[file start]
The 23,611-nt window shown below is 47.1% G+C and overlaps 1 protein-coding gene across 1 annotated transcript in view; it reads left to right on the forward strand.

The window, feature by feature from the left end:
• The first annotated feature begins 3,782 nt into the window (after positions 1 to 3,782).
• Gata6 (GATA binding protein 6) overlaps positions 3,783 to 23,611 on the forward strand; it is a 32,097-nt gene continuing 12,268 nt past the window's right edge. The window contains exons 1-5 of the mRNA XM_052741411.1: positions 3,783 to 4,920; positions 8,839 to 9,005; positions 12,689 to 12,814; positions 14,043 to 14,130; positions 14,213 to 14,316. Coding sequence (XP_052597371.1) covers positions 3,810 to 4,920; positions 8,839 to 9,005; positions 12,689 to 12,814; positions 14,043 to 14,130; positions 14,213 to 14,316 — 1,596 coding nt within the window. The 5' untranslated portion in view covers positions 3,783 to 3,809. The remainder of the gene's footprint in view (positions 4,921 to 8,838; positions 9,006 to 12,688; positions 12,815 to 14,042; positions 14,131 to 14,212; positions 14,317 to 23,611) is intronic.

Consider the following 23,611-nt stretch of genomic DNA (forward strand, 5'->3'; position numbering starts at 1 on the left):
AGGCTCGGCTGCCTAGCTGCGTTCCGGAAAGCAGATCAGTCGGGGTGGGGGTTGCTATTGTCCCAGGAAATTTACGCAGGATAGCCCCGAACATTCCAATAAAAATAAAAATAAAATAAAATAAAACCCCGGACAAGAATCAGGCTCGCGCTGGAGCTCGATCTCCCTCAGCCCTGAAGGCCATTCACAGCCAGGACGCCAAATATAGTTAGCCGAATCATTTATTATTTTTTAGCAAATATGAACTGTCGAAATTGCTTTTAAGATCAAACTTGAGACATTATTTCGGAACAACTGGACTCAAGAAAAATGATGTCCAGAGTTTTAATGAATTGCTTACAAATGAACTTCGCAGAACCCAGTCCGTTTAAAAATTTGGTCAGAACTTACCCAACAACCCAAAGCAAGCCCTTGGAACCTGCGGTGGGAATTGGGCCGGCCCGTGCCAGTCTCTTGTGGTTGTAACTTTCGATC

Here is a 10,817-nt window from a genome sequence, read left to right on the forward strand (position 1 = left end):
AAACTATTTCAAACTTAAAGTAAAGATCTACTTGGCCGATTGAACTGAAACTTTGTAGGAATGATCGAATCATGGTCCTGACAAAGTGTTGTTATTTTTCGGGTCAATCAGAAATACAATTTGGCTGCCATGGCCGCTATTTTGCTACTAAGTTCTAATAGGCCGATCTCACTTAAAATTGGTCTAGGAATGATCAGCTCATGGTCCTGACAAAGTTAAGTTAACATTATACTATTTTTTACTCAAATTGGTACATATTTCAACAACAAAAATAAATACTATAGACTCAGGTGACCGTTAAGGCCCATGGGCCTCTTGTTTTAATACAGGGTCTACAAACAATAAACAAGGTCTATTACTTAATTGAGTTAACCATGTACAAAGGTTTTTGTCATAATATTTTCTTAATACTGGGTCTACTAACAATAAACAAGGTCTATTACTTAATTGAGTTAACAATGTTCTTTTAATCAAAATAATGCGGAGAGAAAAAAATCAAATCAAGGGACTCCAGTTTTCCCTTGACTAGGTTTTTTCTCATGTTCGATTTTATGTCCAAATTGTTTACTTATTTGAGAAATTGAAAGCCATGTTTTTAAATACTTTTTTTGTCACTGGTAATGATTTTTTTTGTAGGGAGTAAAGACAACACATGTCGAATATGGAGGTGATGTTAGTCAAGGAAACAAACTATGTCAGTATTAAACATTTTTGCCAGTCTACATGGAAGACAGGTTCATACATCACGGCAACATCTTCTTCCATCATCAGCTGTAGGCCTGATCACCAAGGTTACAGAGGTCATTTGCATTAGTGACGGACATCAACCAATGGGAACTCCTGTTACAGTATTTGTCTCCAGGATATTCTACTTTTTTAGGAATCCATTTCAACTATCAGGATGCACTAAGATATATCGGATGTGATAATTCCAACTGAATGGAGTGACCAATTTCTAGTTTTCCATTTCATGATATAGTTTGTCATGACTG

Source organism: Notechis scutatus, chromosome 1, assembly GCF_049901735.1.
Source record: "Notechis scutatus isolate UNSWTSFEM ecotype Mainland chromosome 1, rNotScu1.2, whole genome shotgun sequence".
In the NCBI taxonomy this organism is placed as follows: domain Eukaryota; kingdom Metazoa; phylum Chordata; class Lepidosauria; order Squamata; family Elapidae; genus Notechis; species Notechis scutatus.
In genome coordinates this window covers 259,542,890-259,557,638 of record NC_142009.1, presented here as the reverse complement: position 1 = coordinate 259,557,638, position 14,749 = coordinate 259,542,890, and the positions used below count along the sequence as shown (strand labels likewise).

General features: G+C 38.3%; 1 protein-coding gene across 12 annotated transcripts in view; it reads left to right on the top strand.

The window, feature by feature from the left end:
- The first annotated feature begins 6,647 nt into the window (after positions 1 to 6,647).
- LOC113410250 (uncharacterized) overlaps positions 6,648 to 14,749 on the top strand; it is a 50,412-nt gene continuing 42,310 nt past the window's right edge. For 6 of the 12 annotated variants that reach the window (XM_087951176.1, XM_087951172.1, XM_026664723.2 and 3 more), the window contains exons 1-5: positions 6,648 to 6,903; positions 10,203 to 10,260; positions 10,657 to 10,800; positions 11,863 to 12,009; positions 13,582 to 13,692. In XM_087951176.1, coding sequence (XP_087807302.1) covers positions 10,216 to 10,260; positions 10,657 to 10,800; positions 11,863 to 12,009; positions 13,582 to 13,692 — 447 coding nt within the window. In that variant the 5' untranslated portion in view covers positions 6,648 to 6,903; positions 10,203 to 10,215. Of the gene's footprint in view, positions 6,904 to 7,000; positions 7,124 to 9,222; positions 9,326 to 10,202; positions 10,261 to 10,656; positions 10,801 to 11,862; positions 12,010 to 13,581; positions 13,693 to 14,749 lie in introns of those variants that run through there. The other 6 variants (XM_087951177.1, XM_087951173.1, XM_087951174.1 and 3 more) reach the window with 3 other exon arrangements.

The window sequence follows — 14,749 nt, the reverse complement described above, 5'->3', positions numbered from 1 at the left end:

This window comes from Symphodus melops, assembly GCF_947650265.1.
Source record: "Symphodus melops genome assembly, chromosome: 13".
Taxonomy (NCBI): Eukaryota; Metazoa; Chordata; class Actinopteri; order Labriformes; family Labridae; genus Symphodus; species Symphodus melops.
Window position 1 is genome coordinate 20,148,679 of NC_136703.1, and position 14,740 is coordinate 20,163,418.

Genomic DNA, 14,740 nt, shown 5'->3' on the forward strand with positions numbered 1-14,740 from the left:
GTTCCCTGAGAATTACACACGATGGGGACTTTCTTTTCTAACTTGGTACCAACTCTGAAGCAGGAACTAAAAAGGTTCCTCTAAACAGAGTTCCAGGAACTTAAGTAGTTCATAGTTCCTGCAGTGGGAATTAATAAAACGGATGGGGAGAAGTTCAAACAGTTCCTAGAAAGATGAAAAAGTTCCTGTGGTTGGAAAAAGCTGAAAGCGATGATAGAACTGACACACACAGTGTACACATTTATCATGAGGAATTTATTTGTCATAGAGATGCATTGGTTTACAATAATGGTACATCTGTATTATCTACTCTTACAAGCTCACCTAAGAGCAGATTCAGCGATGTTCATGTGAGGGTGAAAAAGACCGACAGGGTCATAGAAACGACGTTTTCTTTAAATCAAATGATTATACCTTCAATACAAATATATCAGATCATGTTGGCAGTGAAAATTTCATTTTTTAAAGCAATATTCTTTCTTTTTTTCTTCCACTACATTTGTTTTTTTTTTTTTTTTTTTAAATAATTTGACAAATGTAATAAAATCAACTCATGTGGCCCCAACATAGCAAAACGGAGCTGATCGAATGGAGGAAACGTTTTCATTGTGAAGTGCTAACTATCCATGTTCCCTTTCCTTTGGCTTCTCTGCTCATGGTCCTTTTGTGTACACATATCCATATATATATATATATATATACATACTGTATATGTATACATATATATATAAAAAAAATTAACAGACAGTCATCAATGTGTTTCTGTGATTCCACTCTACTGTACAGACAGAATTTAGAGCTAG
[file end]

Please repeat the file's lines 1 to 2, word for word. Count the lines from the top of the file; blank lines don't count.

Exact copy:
The 23,611-nt window shown below is 47.1% G+C and overlaps 1 protein-coding gene across 1 annotated transcript in view; it reads left to right on the forward strand.

The window, feature by feature from the left end: